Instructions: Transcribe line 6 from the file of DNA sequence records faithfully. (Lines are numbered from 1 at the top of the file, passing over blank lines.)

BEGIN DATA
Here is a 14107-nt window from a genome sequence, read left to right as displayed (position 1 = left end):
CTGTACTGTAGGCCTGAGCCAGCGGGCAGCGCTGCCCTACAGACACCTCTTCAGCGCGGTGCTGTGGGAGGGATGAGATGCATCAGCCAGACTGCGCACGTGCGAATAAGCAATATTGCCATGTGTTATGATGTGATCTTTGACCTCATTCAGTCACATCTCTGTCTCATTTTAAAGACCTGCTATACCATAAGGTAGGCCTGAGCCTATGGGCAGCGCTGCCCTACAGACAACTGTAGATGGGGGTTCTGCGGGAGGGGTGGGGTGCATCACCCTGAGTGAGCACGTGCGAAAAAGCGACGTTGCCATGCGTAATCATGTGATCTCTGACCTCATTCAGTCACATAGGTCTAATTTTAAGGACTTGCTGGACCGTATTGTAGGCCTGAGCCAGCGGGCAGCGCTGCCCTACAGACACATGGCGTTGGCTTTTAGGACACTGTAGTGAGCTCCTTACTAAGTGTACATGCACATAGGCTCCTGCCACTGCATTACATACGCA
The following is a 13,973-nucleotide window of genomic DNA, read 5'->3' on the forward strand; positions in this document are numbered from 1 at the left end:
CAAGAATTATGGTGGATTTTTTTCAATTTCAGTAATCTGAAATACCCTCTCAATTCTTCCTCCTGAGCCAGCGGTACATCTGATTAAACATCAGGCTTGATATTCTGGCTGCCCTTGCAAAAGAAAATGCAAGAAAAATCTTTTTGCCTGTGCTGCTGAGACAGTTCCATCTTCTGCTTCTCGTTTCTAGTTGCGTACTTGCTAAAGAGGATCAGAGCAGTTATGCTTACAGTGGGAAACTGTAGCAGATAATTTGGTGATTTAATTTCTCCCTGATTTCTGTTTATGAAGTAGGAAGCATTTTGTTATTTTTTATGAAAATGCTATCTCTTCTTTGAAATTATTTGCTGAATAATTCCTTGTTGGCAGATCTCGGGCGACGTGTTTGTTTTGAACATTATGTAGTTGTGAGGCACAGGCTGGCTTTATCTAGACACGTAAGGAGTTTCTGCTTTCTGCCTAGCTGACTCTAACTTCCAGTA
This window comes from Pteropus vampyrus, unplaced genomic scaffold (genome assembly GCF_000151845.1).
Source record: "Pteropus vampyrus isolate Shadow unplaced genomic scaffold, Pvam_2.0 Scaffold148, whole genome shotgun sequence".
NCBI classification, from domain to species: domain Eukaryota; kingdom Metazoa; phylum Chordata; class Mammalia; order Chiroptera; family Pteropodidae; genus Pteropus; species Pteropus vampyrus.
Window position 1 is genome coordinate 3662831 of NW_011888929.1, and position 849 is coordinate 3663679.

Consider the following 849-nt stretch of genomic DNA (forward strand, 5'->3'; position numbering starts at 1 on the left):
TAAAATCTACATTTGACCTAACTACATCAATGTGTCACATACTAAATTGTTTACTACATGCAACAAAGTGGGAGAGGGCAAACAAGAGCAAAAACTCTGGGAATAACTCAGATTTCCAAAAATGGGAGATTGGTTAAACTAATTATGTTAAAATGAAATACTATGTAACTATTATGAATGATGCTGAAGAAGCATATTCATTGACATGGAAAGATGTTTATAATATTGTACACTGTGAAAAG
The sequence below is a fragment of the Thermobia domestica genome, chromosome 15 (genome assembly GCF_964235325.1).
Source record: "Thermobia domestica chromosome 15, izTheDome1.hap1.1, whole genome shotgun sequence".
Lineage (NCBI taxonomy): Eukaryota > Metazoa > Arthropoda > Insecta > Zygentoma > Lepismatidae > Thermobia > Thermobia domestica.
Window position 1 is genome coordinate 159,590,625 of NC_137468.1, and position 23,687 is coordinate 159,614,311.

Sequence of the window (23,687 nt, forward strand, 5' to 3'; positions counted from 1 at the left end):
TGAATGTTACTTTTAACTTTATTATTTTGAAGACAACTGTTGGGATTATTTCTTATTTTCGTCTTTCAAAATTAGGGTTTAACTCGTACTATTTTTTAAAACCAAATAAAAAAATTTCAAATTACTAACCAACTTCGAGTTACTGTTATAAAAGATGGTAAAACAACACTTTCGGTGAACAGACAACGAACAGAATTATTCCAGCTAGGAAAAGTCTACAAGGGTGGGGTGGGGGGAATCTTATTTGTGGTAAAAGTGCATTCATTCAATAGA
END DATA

Source record: "Pteropus vampyrus isolate Shadow unplaced genomic scaffold, Pvam_2.0 Scaffold148, whole genome shotgun sequence".